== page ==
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Justin Trudeau, Canada’s prime minister, denied trying to provoke Narendra Modi’s government with claims that Indian agents may be linked to the killing of a Sikh leader, as he urged New Delhi to take what he has described as “credible allegations” seriously.
“We are not looking to provoke or escalate, we are simply laying out the facts as we understand them, and we want to work with the government of India,” Trudeau told reporters in Ottawa on Tuesday, a day after he went public with the bombshell allegations in a speech to parliament.
Modi’s office has dismissed as “absurd and motivated” Trudeau’s comments on Monday that there were “credible allegations” that agents of India’s government had a hand in the killing of Sikh activist Hardeep Singh Nijjar in June. Tit-for-tat diplomatic expulsions have occurred in each country as a result.
The allegations have further strained the relationship between the countries, which last week paused talks about a free trade agreement. They have also sparked anger and concern for Canada’s Sikh community, where some say India’s government has surveilled them for years because some members’ support the Khalistan independence movement, which seeks to create a sovereign state in India’s northern Punjab state.
“For decades, India has targeted Sikhs in Canada with espionage, disinformation, and now, murder,” Mukhbir Singh, a director for the World Sikh Organization of Canada, said on Tuesday, adding that Nijjar was a supporter of Khalistan. “India cannot be allowed to disregard the rule of law and the sovereignty of foreign states.”
Nijjar was shot dead on the grounds of the Guru Nanak Sikh Gurdwara, one of the biggest Sikh temples in North America, located in Surrey, British Columbia. The Vancouver suburb represents Canada’s largest Sikh enclave by proportion.
Before Nijjar’s death, he was president of the temple, where on Tuesday, hundreds of yellow flags fluttered in the wind with “Khalistan” in bold lettering.
Groups of Sikh men sat in the car park on fold-out chairs chatting in Punjabi. Some expressed anger.
“I am really mad,” said Harminder Sarana, 76, a former saw mill worker who says he knew Nijjar.
“I talked to him so many times. He was a nice guy. He talked to everybody. He said ‘Śubha savēra’ — that means good morning — to everybody. He asked if you needed more chairs and everything.”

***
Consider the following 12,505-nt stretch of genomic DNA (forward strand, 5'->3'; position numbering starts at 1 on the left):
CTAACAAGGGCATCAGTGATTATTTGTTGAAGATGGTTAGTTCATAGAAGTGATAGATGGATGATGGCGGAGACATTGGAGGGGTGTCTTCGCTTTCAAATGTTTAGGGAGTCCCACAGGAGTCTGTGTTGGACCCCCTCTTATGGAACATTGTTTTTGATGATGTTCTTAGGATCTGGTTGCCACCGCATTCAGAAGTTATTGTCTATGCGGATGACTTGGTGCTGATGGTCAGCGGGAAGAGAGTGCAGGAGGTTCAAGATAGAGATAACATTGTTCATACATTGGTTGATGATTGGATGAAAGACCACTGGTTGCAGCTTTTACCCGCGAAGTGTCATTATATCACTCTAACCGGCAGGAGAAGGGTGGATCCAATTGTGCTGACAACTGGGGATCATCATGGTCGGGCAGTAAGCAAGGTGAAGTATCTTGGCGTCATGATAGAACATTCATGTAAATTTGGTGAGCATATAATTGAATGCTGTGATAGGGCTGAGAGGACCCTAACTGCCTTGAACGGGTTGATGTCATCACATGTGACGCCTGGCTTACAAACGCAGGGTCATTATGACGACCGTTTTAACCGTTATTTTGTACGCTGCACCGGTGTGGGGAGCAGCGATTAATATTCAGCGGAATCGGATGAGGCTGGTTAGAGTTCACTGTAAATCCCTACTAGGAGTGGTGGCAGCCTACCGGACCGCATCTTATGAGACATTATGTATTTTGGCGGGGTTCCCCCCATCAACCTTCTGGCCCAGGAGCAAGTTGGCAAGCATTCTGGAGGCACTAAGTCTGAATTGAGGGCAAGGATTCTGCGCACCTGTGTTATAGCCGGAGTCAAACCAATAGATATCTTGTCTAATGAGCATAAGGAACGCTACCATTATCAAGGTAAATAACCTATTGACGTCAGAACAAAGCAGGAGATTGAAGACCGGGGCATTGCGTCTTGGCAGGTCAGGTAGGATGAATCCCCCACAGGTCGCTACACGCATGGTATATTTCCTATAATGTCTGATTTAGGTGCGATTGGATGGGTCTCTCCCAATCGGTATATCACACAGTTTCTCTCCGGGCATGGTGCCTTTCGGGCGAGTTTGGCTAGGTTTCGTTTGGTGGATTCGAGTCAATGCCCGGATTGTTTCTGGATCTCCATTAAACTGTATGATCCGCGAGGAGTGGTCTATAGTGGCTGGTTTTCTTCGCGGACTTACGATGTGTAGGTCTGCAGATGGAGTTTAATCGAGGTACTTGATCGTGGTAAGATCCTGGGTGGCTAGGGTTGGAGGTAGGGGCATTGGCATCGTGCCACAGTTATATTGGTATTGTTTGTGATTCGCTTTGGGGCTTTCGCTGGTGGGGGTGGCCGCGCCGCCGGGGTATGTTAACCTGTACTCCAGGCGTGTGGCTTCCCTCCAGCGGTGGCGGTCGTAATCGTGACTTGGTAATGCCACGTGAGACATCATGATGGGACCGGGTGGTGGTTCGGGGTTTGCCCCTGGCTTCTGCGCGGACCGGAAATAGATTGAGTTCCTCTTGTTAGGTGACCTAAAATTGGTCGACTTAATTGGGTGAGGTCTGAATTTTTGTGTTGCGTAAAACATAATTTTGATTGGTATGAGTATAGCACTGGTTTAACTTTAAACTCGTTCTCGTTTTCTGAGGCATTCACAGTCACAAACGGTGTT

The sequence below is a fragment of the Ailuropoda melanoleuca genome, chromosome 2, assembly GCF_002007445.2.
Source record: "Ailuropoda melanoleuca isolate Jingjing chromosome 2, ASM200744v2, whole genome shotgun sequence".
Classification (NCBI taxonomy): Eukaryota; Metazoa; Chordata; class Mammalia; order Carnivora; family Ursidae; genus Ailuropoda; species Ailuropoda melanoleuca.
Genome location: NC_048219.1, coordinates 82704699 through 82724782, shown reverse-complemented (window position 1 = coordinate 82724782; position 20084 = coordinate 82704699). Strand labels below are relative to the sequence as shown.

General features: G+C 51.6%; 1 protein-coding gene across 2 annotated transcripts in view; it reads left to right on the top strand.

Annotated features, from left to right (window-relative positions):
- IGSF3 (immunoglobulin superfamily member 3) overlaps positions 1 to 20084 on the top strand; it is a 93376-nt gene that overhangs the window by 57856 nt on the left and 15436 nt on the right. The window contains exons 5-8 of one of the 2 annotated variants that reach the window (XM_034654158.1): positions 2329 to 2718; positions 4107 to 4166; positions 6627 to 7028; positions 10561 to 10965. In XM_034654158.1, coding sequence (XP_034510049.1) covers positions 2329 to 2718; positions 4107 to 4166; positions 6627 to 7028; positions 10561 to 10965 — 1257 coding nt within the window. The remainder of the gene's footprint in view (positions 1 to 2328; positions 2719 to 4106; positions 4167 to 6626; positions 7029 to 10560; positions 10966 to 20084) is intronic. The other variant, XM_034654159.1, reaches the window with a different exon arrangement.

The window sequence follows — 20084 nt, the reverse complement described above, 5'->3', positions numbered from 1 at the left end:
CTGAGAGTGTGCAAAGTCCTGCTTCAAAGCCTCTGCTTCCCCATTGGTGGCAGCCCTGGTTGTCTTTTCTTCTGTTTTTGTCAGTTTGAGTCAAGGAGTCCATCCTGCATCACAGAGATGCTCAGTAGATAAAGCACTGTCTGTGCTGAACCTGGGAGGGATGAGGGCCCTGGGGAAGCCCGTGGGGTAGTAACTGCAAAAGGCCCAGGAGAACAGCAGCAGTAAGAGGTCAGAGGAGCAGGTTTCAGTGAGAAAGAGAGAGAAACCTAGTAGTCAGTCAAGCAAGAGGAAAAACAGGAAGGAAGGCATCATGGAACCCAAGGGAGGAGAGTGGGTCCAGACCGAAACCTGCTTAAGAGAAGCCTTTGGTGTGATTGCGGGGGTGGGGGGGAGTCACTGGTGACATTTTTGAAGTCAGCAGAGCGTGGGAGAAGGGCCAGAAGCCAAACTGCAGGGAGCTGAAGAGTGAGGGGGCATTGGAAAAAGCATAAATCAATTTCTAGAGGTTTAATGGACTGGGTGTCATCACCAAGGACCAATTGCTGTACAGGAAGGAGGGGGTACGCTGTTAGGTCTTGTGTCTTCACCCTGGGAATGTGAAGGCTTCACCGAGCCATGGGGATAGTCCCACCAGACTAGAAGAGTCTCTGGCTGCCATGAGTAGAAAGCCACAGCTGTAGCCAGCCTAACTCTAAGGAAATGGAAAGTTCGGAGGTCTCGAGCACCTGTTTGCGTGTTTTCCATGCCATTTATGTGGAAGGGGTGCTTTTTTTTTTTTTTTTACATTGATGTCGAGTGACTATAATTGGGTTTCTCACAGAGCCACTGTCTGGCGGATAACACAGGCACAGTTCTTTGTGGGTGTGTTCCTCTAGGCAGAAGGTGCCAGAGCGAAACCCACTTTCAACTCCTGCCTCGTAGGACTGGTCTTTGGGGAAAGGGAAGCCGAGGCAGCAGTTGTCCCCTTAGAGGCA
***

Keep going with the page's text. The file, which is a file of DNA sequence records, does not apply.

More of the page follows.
Jagmeet Singh, the leader of Canada’s progressive New Democratic party, which sustains Trudeau’s minority Liberal party government in power, on Tuesday asked the prime minister during a parliamentary session what he would do to protect those faced with violent threats from foreign entities. Singh, who is Sikh, later wrote a letter asking the government to pursue “an examination of India’s foreign interference in Canada”.
Trudeau has not given any further evidence to support his claims since making them on Monday. He was expected to arrive later on Tuesday in New York for the UN General Assembly, which Modi is skipping.
The reaction from Canada’s allies has been muted. In the weeks before Trudeau’s revelation, Ottawa held talks with some allies, including members of the Five Eyes intelligence-sharing grouping — the US, UK Canada, Australia and New Zealand — about how to handle the issue, said people familiar with the situation.
But none of the allies made any public statement ahead of the disclosure on Monday, including in the lead-up to the G20 summit in India where Trudeau said he raised the issue directly with Modi.
After Trudeau’s speech in parliament the US and Australia separately said they were “deeply concerned” about the claims, while the UK said it was in contact with Canada about the “serious allegations”.
One person familiar with the situation said Washington had concluded that it would have been inappropriate to comment on the investigation given the legal implications or to join Ottawa in announcing the conclusion of what was a Canadian investigation. The person stressed that the White House expressed concern after Trudeau had spoken.
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